Navigating the Music Industry

“Hometown Values & Vision” coverage is made possible by the Kurt Pearson Social Concerns Fund and the Wilson Social Justice Fund of First Unitarian Foundation.

(photo Sharolyn B. Hagen Photography)

In March 2020, I moderated a Women in Music panel at the Minnesota History Center as part of the “First Avenue: Stories of Minnesota’s Mainroom” exhibit. I brought together three women whom I look up to in the local music scene: Kathleen Johnson, vocalist with Best Kept Secret and Musicians4Musicians; Desdamona, hip hop and spoken word artist, teacher, and B-Girl Be co- founder; and Andrea Swensson [see related story], author, radio host, and music journalist.

These women have great talent, integrity, and staying power. They are all heavy hitters in the local scene and beyond, and manage their own careers as entrepreneurs.

I wanted to have a poignant conversation about what we do for a living and posed two back-to-back questions to the panelists:

• What are some of the pros and cons that you currently face or have faced in the past regarding navigating the music industry?

• As a woman, what are the major factors that inform, hinder, or assist your approach to the way you navigate the industry?

All four of us immediately began talking about the roadblocks that we face as women in a male-dominated industry. We spoke about how sexism and racism can lead to a lack of respect and professionalism. We all agreed that we have to collectively push back in situations when we are being mistreated while booking events, in rehearsal, or when interviewing musicians.

When I was younger, I was sometimes taken advantage of by “producers” who tried to exploit my talent for personal gain or who used studio time as a way to hit on me. I worked hard, but was not paid what I am worth, as much as my male peers, or at all. I have learned many lessons throughout my career. As a Black woman, it is important for me to run the business aspect of my art so that my dignity is maintained. I control my own destiny.

I am fortunate that my band respects that I handle the business, and that they direct inquiries to me. Often, however, people will still approach the men in my band about business or scheduling, ignoring my presence as a leader.

I have had to check folks about how they speak with me, especially when I am asking for what I need. I have heard men refer to me as difficult — a diva — because I advocate for myself.

This is not an “it is what it is” situation. I know I have power as an artist and as a human being. If a venue does not treat me with respect, I can choose to play elsewhere. I am resourceful, ambitious, and unafraid.

In order to change the narrative, we need to continue to demand respect from the industry and the people who dominate it. We need more pay for gigs, to check misogyny, and call out uncomfortable situations with club owners, other musicians, and bookers. We need to decide whether to play venues that do not treat all artists well.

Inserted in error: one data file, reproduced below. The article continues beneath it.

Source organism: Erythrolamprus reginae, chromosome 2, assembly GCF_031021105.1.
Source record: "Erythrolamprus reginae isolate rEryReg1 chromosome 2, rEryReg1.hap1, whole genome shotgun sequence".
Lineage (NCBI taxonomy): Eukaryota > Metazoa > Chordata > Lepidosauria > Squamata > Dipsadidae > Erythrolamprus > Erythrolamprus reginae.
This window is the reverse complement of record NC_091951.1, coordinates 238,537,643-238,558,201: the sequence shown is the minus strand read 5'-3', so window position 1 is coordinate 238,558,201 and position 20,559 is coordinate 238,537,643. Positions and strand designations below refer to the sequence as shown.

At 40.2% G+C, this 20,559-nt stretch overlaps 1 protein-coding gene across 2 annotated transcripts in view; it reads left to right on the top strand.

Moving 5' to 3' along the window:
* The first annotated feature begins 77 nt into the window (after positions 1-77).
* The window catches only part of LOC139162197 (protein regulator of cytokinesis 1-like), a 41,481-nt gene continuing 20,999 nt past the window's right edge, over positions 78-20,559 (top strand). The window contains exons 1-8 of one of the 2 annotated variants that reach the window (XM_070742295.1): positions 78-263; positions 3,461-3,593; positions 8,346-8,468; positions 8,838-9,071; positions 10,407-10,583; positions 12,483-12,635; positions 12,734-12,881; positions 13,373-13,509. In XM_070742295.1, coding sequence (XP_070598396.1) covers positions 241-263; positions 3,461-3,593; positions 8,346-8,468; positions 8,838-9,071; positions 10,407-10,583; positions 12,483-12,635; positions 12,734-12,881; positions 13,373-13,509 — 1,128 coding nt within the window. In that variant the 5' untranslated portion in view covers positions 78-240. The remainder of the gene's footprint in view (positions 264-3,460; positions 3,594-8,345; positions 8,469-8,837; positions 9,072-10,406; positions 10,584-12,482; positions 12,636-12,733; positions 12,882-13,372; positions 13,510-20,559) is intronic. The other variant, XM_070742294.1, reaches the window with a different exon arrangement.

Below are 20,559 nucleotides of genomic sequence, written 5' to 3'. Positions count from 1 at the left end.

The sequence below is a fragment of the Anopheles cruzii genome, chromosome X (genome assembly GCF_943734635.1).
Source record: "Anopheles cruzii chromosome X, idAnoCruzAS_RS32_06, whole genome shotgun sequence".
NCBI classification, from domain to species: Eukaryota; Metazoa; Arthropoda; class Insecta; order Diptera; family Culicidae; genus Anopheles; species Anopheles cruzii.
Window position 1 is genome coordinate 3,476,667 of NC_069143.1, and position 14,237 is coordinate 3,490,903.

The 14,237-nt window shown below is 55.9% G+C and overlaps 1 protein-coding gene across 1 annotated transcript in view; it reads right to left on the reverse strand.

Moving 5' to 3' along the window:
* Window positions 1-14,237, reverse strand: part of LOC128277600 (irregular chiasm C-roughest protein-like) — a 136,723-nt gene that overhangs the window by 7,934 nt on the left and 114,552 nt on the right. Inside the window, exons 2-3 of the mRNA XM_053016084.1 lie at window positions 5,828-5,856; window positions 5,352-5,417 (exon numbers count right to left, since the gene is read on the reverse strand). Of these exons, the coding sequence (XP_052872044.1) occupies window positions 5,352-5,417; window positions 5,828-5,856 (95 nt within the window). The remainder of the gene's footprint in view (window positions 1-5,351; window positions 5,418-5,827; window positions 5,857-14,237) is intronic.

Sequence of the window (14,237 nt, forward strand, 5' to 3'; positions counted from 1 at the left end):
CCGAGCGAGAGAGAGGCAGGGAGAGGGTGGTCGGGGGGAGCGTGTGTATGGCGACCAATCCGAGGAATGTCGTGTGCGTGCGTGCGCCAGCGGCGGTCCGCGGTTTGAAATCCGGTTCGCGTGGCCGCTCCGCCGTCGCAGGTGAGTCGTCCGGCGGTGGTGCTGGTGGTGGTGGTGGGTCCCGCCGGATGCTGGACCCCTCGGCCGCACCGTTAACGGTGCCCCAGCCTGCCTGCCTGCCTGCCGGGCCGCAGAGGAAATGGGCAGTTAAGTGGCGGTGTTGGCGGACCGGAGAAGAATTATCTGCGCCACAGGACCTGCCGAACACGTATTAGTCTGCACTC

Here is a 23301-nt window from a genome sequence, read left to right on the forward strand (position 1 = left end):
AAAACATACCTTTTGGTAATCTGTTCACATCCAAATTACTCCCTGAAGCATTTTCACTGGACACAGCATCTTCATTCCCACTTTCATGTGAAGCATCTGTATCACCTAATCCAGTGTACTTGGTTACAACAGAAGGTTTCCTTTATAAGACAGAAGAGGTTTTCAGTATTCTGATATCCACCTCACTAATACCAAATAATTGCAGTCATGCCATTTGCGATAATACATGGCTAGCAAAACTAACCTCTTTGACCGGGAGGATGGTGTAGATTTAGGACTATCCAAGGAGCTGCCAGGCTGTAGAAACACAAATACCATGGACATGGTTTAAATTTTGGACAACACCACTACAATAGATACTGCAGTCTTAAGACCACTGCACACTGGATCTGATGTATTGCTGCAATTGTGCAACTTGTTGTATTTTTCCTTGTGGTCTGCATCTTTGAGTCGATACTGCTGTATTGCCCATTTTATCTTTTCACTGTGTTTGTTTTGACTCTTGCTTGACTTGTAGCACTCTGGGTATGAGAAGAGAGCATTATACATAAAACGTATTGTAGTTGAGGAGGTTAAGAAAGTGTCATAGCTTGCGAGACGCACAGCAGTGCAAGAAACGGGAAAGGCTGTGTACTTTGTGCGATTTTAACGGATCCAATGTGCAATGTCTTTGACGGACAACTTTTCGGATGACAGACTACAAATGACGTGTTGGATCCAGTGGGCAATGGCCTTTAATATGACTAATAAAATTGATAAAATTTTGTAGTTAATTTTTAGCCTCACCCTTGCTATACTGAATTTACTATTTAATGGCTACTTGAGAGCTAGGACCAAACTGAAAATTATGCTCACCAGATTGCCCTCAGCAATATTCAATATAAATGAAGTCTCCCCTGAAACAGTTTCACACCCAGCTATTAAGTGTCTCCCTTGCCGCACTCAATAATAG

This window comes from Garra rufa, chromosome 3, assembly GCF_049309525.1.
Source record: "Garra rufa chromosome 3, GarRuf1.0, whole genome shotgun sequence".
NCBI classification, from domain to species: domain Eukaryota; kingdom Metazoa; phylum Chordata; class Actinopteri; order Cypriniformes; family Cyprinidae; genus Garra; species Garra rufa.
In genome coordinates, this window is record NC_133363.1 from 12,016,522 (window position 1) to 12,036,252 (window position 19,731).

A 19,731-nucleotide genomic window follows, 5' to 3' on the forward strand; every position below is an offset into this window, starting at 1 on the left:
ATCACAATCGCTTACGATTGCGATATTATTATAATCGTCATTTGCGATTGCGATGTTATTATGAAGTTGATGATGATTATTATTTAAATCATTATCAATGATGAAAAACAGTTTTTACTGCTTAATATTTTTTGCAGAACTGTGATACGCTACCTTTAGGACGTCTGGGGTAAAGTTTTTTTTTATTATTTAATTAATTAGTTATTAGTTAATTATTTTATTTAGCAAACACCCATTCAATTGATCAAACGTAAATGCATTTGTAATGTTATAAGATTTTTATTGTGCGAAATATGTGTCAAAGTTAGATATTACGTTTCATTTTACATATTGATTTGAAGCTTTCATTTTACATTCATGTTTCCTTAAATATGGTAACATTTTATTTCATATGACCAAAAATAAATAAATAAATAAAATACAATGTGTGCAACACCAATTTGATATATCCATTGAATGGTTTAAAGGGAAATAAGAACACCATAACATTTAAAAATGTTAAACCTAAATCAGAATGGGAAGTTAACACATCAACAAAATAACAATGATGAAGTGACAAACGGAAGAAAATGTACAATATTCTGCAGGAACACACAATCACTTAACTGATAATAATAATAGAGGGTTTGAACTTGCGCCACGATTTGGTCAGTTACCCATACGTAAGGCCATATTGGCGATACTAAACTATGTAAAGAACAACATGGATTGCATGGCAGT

We linked our conversation about bias to achieving a work and life balance. Women carry a lot of responsibilities, such as working a day job, parenting, and tending to the health issues of others. It can be overwhelming at times, so my last question to the panel was: “What are your needs navigating this industry?”

The consensus was that there is strength in numbers. We need more women working together to make this a better situation, especially within our Twin Cities scene.

We found commonality in our experiences, and were able to speak to hurdles that are hard to articulate. It is a breath of fresh air to know that there are other powerful women like me who are still having to break glass ceilings.

We closed our conversation by discussing what a collaboration between women artists, writers, musicians, bookers, agents, and managers could look like in the future. Supportive collaboration could be anything from coalitions to festivals, where the central focus is on women artists coming together to celebrate our work.

I have worked with many all-women artistic groups. These experiences have been some of the greatest shows I have ever participated in. It is amazing to be in-process with women who do what you do, empathize with your experiences, and have the common goal of working towards change.

I am honored to have shared that History Center stage with those brilliant women. It gave me renewed ambition, and a greater sense of pride, to be a woman in music.

Watch PaviElle French perform her empowerment song “Me Being Be”

Action = Change

• It is extremely important to call out bias if you witness it, especially working in the club scene. I have seen awesome club owners step up and rectify biased situations.

• There are women-led open mics, radio shows, podcasts, and curated spaces all over the Twin Cities. Support us by sharing our music with others. Buy merchandise.

Women-Curated Music Events

Tish Jones of TruArtSpeaks hosts and curates the #ReverbOpenMic on Thursdays at the MLK Center in St. Paul. Desdamona is also a host of this event.

Holly Hansen hosts TEE – Tuesday Early Evening (an evening of music and conversation) at the 331 Club in Minneapolis.

Kathleen Johnson hosts the Greats Gone 2 Soon series at the Dakota.

Mary Lucia (along with David Campbell) hosts Rock For Pussy/David Bowie tribute at First Avenue annually.

Molly Maher hosts and curates the Como Lakeside Pavilion Music Shows.

Ellen Stanley hosts a KFAI show dedicated to women in music called “WOMENFOLK” on Tuesday evenings.

Andrea Swensson of The Current hosts The Local Show featuring music from Minnesota artists.

PaviElle French (she/her) is a composer, vocalist, and interdisciplinary artist born and raised in the Rondo Neighborhood of St. Paul. She has performed locally, nationally, and internationally, and won an Emmy Award and a Sage Cowles Award for Dance and Choreography.